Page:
Any driver should be aware of how the state determines who is at fault for a car accident, however, the situation can get complex when the accident involves three vehicles. Here is everything a driver needs to know about who is at fault in a 3-car accident in California.

As followed by California state law, the insurance process cannot begin without first determining who is at fault. This decision is crucial to the outcome of the accident, because state law requires whoever is at fault to pay for all damages in the accident. Every driver will have the opportunity to explain the accident to their insurance company, ensuring that their interpretation of the collision is on the record.

Who Caused the Initial Collision?

Insurance companies will usually begin the process of determining who is at fault for a multiple car collision by asking who initiated the first crash. Along with hearing the interpretations of the crash from each driver involved, the insurance company has the authority to review photos, damage, and a police report (if there is one available) to help in deciding who is responsible for the first collision. Usually, the driver who was the first to collide will be the party that is found at fault, but there can be some exceptions.

For example, a chain rear-end collision of three cars is usually pretty simple to decide who is at fault. If there are drivers A, B, and C, and driver A initially collided with driver B, who then hit driver C, then clearly driver A would be found at fault. However, these accidents are not always so straightforward, and there can be many factors that change the nature of the accident and as a result who is ruled at fault. An example of a more complex crash would be an accident that involved a lane change. If Driver A and Driver B made an unsafe lane change and caused driver C behind them damages as a result, it can be difficult to see if Driver A or Driver B should be held accountable. More difficult cases like these may require an investigation to determine which driver is at fault.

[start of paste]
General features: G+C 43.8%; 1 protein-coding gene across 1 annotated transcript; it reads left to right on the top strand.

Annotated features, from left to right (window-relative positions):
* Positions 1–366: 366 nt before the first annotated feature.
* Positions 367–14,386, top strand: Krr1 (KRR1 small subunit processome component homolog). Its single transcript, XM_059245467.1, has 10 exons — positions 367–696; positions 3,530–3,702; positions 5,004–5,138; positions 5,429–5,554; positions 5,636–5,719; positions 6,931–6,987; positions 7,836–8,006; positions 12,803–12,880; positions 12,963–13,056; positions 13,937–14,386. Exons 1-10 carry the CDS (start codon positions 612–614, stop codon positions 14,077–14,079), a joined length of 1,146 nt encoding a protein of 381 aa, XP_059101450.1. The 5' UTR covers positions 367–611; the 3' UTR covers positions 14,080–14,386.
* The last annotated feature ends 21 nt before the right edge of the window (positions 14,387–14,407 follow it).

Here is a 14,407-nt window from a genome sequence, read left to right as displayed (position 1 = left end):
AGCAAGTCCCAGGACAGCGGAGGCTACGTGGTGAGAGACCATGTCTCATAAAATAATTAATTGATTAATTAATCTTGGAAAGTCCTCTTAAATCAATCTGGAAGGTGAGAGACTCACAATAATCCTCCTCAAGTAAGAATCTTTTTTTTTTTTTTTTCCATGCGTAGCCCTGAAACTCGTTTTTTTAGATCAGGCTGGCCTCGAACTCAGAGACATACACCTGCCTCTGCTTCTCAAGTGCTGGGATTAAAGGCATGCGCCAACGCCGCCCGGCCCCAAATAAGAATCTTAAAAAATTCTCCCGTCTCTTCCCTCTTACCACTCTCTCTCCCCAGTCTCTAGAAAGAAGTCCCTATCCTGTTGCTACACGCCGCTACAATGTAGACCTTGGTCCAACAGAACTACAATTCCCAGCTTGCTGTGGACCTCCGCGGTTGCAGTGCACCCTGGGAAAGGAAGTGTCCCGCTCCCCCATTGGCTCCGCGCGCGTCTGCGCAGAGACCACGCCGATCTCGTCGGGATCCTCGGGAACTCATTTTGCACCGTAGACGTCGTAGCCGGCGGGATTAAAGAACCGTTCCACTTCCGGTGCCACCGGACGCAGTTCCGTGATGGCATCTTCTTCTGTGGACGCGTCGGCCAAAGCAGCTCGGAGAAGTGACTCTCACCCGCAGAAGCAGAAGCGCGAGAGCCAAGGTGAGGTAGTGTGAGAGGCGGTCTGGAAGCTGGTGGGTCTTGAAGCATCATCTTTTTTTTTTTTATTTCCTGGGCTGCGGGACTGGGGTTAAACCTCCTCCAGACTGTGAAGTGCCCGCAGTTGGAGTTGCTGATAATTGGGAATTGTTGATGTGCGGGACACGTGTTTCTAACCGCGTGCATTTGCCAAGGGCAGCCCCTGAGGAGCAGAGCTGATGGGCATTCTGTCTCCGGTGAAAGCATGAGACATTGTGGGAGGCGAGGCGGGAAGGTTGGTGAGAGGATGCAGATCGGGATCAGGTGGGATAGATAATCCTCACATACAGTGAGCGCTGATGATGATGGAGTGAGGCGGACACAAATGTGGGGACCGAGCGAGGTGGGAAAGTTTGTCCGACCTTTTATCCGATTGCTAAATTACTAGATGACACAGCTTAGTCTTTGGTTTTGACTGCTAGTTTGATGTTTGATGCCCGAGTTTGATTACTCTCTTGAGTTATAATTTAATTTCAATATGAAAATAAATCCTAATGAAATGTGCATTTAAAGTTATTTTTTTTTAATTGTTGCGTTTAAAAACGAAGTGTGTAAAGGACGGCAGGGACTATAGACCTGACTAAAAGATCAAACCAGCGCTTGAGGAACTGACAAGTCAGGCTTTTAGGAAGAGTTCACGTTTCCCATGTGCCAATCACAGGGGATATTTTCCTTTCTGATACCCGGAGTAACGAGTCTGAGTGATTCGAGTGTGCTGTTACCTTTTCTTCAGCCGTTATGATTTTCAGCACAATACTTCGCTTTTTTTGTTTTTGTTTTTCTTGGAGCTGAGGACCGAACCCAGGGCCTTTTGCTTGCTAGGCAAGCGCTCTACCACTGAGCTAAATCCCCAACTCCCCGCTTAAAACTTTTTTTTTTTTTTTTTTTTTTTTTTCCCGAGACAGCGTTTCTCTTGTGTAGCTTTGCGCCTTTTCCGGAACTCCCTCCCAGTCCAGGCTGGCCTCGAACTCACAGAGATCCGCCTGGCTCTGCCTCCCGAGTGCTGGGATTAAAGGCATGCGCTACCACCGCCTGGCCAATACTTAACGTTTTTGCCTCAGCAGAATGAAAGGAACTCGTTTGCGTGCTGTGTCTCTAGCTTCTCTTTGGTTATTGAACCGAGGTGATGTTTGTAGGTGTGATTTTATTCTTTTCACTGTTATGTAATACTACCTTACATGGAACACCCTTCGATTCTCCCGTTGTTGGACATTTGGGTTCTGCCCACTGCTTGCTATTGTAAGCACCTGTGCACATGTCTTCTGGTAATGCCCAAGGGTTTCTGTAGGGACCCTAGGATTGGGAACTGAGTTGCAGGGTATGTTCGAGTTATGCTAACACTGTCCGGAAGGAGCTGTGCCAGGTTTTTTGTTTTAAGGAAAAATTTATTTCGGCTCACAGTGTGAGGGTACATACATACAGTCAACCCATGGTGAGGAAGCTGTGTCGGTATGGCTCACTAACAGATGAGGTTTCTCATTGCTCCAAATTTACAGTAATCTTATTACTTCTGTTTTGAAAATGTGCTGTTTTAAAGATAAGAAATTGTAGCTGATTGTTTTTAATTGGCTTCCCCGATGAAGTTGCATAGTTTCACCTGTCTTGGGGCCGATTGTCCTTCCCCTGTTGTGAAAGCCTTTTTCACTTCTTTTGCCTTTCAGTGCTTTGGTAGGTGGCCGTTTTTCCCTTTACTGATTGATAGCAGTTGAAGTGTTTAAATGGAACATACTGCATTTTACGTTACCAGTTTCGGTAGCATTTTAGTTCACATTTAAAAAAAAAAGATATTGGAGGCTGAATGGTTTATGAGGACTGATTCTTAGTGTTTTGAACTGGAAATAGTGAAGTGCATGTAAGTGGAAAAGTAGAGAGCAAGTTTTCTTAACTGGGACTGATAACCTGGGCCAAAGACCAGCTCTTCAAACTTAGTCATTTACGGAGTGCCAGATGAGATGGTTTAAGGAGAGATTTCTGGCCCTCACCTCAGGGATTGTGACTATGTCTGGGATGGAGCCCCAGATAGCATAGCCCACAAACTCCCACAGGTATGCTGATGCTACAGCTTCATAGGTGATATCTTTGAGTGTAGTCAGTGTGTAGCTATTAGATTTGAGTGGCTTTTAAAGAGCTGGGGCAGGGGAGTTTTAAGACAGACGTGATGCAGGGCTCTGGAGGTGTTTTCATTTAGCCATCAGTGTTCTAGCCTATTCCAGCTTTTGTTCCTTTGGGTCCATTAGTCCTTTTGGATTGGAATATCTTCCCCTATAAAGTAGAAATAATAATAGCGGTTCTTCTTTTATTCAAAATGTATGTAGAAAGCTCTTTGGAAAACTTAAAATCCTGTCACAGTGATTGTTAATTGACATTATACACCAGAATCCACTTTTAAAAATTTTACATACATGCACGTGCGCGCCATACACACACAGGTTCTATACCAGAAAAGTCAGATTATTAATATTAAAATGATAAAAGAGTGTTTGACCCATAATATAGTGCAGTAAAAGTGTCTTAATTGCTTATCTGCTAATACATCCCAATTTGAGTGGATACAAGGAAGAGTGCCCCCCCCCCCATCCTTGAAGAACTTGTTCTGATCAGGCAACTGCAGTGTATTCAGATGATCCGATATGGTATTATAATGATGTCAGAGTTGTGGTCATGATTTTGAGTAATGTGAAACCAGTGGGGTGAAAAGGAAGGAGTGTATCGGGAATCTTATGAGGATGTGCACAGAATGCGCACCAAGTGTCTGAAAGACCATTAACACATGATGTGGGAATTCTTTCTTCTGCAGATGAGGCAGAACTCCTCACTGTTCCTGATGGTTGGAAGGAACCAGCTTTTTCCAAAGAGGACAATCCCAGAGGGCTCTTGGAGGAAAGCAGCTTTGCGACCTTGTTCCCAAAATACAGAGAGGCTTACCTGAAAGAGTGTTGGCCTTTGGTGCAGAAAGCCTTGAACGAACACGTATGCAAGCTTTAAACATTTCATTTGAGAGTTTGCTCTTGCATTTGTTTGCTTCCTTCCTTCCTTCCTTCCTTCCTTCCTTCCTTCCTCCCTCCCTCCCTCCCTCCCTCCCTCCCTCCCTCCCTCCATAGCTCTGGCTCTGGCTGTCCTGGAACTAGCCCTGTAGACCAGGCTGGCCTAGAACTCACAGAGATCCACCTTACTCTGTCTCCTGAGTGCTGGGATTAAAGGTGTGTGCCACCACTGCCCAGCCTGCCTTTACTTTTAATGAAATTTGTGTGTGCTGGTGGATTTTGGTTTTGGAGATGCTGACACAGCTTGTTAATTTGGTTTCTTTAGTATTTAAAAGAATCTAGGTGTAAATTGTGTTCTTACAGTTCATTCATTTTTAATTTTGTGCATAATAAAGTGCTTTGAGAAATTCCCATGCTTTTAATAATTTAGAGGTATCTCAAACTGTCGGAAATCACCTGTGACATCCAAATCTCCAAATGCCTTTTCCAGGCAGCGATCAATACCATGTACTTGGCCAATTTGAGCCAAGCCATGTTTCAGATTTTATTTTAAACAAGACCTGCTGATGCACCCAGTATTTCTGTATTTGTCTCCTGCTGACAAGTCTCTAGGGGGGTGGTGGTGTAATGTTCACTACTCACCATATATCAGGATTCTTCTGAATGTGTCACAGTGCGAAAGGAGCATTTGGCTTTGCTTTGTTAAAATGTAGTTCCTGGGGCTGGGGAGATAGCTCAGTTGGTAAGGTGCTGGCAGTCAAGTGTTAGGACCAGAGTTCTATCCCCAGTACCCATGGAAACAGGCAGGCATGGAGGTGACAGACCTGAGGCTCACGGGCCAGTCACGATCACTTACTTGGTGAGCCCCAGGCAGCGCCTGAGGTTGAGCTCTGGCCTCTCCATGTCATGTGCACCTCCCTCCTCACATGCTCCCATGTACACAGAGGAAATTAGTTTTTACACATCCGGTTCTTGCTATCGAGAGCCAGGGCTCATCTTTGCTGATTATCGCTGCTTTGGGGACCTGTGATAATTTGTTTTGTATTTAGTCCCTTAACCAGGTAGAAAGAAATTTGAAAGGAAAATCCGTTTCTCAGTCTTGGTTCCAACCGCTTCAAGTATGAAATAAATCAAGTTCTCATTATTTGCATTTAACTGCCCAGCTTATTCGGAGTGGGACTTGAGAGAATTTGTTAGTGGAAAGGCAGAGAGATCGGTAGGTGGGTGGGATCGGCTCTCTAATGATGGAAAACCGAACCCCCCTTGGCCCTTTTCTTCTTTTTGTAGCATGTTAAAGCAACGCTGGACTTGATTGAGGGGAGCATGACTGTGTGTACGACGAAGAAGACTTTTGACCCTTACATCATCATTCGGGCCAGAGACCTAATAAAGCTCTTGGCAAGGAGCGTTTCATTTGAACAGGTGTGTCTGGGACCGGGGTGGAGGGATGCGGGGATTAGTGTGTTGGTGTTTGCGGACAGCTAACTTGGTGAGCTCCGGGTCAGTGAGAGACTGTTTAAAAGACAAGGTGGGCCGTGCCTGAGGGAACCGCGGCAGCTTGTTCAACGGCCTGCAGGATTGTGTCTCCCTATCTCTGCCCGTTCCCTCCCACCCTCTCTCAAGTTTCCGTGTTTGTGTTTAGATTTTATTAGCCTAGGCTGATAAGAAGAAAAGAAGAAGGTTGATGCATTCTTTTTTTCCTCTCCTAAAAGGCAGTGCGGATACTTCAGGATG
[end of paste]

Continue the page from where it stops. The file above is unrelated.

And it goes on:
Can More Than One Driver Be At Fault?

It is also possible that the responsibility of the accident can fall onto more than one driver. In California, there is a principle of joint and several liability. This is a legal term used to describe two or more parties sharing the responsibility of a legal situation. 3-car accidents are able to use this principle to assist them in deciphering which drivers are at fault.

Additionally, more than one driver can be found 100% liable for the economic damages of the accident, but only partially responsible for the non-economic damages based on the division of fault itself. Therefore, a crash involving multiple drivers at fault could result in multiple people being found responsible and having to all pay the victim full settlements for the accident. This is why determining which driver is at fault is so crucial, because it directly affects which driver(s) will be paying for economic and non-economic damages.

Finally, when deciding who is at fault in a multiple car crash, it is crucial that any driver knows California’s pure comparative negligence law. This law states that even if the plaintiff is 99% at fault for the accident, they are still entitled to recovery of 1% of the damages assessed. Therefore if any driver is found at fault for up to 99% of the accident, they are still eligible for some recovery for their own damages.

Related: California Pure Comparative Negligence

Who is at Fault in a Pile-Up Accident?

A pile-up accident can cause multiple vehicle collisions and can involve many more cars than a 2 or 3-car accident.

Pile-up accidents are extremely dangerous and commonly involve serious injuries, and therefore the determination of who is at fault often takes specialists, crash reconstructionists, and other investigators. Ultimately, they will all use the same evidence such as photos, car damage, and individual interpretations of the collision to determine who initiated the first crash. The same standard follows for a pile-up accident as it does for any multiple car collision: whoever initiated the first crash is ultimately found at fault.

The same legal principles of joint and several liability and California’s pure comparative negligence law are also still applicable in a pile-up accident.

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